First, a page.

In our biggest grain storage bin, 10A, we are having installed a new aeration floor.  This replaces the old x-shaped trough aeration that was original to the bin.  This new system will allow greater and more uniform air flow through the stored grain.  We try to make small-to-medium improvements to our farm each summer.

The contractor (Montgomery Welding) opened up an access panel to perform the work inside.

They poured concrete in there today to fill up the x-shaped cavity of the former aeration system. The new galvanized steel floor will be built on this newly-level concrete surface.

 

We got our old block building repainted last week.  It sure looks better now.  It is the last remaining structure (besides Ross’ house) that was original to the place when we moved here in February of 1958.

This building is over 60 years old, and still looks pretty good. At one time, it held all our farm equipment, but nowadays it mostly stores seed in season.

 

Although it didn’t rain here in Knox County yesterday, there was a big rain in and around Indianapolis.  Those flash floods will certainly be headed our way down the West Fork of White River.  The prediction service shows a crest locally of 19.6feet on the weekend.  We can survive pretty well a 19-foot river, so we will have water in the sloughs pretty soon.  And to think those late replanted soybeans in those sloughs were looking pretty good….

Here’s this morning’s White River forecast for Edwardsport. Our farm locations are about 1 full day’s worth of river flow below Edwardsport.

We’ve been thinking about this verse a lot lately… Romans 8:28.

 

 

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Old school

Tuesday, July 11, 2017

Weed control is becoming more difficult and more expensive in our soybeans.  For many reasons, including weed developing some herbicide resistance, and that no-till systems select for different species of weeds, in the past couple years it is becoming harder and harder to have ‘clean’ soybean fields.  When Roundup Ready soybeans were introduced, it became a no-brainer to use that technology, for it was much less expensive, and much more effective.  We finally had weed-free soybean fields!   Such a stark contrast to the soybean fields I remember as a young farmer.  Horseweeds (giant ragweed), foxtail, cockleburs, and johnsongrass were almost impossible to stop.  At harvest, your combine crawled through the soybean fields as it tried to digest the huge mat of weeds along with some puny soybeans underneath!   I sure don’t want to go back to those days!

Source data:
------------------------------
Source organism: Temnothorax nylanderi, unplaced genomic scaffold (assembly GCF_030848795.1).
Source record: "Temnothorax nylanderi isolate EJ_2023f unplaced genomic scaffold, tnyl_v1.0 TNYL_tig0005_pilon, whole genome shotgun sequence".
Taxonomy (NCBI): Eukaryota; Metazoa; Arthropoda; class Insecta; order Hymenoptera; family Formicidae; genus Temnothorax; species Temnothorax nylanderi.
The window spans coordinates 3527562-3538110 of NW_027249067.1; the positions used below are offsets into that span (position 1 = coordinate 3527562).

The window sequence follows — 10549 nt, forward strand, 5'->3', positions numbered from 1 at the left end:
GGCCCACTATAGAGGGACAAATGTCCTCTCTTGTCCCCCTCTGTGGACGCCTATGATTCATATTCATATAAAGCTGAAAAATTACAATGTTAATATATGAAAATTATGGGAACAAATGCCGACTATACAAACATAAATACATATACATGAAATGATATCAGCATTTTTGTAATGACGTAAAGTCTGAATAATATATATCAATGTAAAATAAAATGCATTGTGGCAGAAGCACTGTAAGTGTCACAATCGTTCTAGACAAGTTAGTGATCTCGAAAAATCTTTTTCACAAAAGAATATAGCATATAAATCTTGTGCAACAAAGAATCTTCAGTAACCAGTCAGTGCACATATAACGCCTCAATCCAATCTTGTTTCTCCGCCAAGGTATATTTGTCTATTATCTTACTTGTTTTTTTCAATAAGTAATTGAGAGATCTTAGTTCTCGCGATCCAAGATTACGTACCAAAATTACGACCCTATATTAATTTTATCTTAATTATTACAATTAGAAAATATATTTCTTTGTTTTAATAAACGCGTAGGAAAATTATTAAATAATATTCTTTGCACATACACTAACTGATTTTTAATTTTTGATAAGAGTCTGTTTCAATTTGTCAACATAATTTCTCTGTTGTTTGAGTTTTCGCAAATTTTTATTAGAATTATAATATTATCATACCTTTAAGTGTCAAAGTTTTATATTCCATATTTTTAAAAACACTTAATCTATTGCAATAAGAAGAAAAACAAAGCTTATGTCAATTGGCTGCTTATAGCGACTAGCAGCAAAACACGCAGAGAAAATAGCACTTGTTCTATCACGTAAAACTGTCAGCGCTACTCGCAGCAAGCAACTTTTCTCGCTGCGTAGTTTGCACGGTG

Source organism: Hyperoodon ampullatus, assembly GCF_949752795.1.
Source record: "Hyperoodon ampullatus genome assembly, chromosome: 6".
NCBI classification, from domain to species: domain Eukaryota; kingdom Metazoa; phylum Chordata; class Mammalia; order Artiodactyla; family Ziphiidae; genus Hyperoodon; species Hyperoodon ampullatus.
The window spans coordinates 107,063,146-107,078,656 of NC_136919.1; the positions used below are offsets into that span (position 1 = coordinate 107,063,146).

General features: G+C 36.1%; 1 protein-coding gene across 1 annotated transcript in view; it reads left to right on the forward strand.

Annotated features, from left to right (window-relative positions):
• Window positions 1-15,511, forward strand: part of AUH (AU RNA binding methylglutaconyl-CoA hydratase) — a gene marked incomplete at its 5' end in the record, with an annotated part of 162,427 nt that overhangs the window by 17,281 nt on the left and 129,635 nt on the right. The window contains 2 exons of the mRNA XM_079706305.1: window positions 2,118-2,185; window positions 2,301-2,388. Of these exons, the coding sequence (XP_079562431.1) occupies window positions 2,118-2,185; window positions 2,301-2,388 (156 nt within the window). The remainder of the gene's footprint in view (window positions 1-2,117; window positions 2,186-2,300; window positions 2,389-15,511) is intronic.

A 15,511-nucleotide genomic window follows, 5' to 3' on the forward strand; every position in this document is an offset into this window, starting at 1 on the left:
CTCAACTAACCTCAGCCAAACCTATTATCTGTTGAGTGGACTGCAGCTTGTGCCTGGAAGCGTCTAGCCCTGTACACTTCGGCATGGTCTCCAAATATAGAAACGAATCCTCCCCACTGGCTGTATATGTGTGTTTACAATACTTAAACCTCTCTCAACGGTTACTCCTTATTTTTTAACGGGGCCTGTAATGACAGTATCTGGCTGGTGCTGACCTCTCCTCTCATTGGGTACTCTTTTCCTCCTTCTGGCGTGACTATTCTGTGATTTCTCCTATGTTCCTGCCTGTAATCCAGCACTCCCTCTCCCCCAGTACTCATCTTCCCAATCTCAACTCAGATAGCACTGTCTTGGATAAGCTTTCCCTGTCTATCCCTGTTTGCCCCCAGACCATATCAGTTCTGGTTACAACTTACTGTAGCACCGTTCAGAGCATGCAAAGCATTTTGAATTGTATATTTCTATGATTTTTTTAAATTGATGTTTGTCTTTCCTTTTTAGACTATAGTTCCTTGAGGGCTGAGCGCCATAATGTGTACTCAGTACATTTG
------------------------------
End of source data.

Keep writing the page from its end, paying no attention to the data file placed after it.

One of the yucky things about summer back then was that we spent many mornings walking down the soybean rows pulling or cutting the weeds.  The fun wears off that job almost instantly!  Well, John and Brandon have been doing just that for some mornings this summer… with our new weed-enemies… marestail and waterhemp.

Brandon and John use the weed hook on some waterhemp– old school style

John is out again spraying johnsongrass in the soybeans.  There is a late flush on some fields.  He is getting the ‘end-of-season’ spraying blues.   This will be the 4th herbicide trip this year over some of the fields, and he is eager to be ‘done’!  Plus, we are eager to stop the spending, too!

I’m off to evaluate 4 farm locations for John to decide if he needs to spray….

 

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Summer Jobs

Friday, July 7, 2017

Weekly mowing is among the many summer tasks that must take place.  We have about 10 acres of lawn, plus around the barns and bins and other farmstead lots that need weekly attention.  That mowing is one of the tasks that keeps us occupied during July.  We also use the bush hog on the roadsides at most farm locations, and we have to spot-spray johnsongrass and woody sprouts in ditches and roadsides/fencerows.   The Gator started acting up — running poorly yesterday — so Brandon is out on a little 4-wheeler with the spray tank tied on behind his seat.  The Gator will go to the dealer’s shop on Monday.